He then bought a new machine, a Pentium 4. It booted and opened Windows 3.11 in under 15 seconds. If it crashed, it could reboot, and still register your request without waiting.

    I never found quite an app better tailored to his needs, including pictures of the cover of the titles and means to capture them.

    I could see him running that same app, 25 years later, in a VM on a much more powerful, up to date machine that would let him alt-tab into Doom Eternal, as he did back then, with another PC running Doom.

    And using that driver.

    1. Captain Scarlet
      Pint

      Re: I remember a buddy of mine...

      hmm getting an Access file to run that quickly takes careful planning of the front end and backend, however they are easiest to keep working under newer versions of Access (Not that Microsoft has put any development effort in since it dropped Access for Web).

      I still always use Access for a front end only with a SQL backend for your data so I don't have to worry about some of the limitations of the Jet database (Such as users going meh it didn't refresh in a nanosecond lets terminate the process).

      I wonder if he used the option to compile into Binary ADE files (If that was available).

      1. Annihilator Silver badge

        Re: I remember a buddy of mine...

        That assumes there was a front-end and back-end. It sounds more like a one-PC job rather than any level of file share.

        1. Luiz Abdala

          Re: I remember a buddy of mine...

          It was definitely a one-man job.

          The guy locked the code, compiled into a single executable and done.

          Eons later, I saw a tutorial on how to build the exact same software, and it was that.

          Quick and dirty, but very efficient and single purpose.

    2. Fred Daggy
      Happy

      Re: I remember a buddy of mine...

      A picture of the computer they used in The Goodies would be good. But any of the computers from Pertwee era Who would do just as nicely.

      1. John Brown (no body) Silver badge
        Windows

        Re: I remember a buddy of mine...

        Or this ----------->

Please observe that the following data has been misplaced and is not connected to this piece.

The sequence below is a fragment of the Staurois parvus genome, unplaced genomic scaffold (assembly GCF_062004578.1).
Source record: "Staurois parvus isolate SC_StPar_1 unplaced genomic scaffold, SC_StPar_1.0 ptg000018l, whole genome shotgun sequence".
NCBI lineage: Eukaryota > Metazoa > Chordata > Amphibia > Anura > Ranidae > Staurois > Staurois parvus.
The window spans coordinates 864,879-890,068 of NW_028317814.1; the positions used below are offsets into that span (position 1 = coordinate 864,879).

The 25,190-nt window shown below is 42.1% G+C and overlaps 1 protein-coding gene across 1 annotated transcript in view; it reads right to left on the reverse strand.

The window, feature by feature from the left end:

6. John Robson Silver badge

    Not an obvious century?

    It's hardly the obvious millenium for the task... whether that's started in 2000 or 2001...

  7. Nugry Horace

    And I see there's already a feature request for earlier Windowses back to 1.0...

  8. Mage Silver badge
    Windows

    Win95 & Apple

    Even Win95 had no USB support initially. It was only on NT4.0 (1996) on a cancelled Service pack previewed around 2000 or 2001.

    I think win 3.11 was still supported even when win 98 was released. Apple had USB before win95 did, as a replacement for AppleTalk, which maybe was based on RS422.

    Hence USB 1.0 was slow. It was meant for mice, joysticks and keyboards. Not scanners and HDDs.

    1. Missing Semicolon Silver badge

      Re: Win95 & Apple

      Hang on - wasn't USB part of "this is not a miracle, this is Windows 95"?

      I seem to remember a scanner being involved on the infamous BSD BillG demo.

  9. msobkow Silver badge

    Sweet! Congrats! Nothing like getting closer to the metal like you had to with those old systems. :)

  10. Anonymous Coward
    Anonymous Coward

    OS/2

    This is pretty nice. I normally work around it by using OS/2 and it’s 3.1-compatible Win-OS/2.

  11. Stuart Castle Silver badge

    I had OS/2 Warp for a while. Thanks to buying an Escom PC. I had been a happy Amiga owner who saw no real point in getting a PC up until then, but I started a degree and needed a PC for quote a lot of it. I went for Escom partly because they were cheap, and partly because they didn't use Windows (I've always been slightly contrary).

    I loved OS/2, and, TBH, given the choice, I'd choose it over Windows now.

    1. Down not across Silver badge

      I loved OS/2, and, TBH, given the choice, I'd choose it over Windows now.

      Hear hear. It was a lot more reliable for running Windows programs than native Windows ever was.